Community-Based Home Health Programs and Chronic Disease: Synthesis of the Literature
AbstractPurpose of Study:
This article reviewed and evaluated literature on the various community-based home health programs and their effectiveness at preventing hospital admissions in adults. The research question addressed is as follows: Do community-based home health programs decrease hospital admissions in adult patients with chronic disease?Primary Practice Setting:
The primary practice setting evaluated in this review of the literature was community-based home health programs.Methodology and Sample:
In this literature review, a seven-step review method was utilized to assess the evidence. Three electronic databases were used to conduct the initial search inquiry: CINAHL (Cumulative Index to Nursing and Allied Health Literature) Plus with Full Text, Medline, and PsycINFO. The search parameters include research from 2006 through 2016, English-language studies, and research published in peer-reviewed journals. The following search terms were used in multiple combinations: community-based health programs, chronic disease, and home. The primary sample population assessed was older adults with chronic disease.Results:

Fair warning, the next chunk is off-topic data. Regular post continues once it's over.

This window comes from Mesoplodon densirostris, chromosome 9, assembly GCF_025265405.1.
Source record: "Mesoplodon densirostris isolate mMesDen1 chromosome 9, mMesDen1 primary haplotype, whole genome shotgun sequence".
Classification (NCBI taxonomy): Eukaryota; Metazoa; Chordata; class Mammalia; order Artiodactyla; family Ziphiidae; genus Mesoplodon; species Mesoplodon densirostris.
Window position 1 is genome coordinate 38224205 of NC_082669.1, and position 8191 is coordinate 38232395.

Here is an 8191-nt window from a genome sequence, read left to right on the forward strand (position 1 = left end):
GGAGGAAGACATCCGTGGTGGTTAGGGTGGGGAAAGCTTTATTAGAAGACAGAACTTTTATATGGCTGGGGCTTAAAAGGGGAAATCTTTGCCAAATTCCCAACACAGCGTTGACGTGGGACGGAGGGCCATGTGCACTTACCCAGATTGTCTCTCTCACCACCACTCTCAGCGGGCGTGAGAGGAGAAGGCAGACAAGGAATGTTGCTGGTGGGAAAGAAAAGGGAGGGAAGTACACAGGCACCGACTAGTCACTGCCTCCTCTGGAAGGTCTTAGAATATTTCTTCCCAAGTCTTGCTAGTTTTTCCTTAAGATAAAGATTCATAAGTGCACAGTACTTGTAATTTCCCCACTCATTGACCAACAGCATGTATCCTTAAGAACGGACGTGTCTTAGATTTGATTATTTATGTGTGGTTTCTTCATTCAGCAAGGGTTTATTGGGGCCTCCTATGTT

The research identified three common themes that influenced quality-of-life outcomes and health care utilization in participants of a community-based home health program. These themes were encouragement and emotional support, home visits, and multidisciplinary coordination of care. Additional concepts of depression and educational reinforcement were also noted.Implications for Case Management Practice:
This literature review indicates that community-based home health programs are a viable solution to providing cost-effective health care to the adult population with chronic diseases. Community-based home health programs have been shown to have a positive impact on the quality of life and a decrease in health care utilization, including emergency department and primary care practitioner visits and hospital admissions, for adults with chronic disease.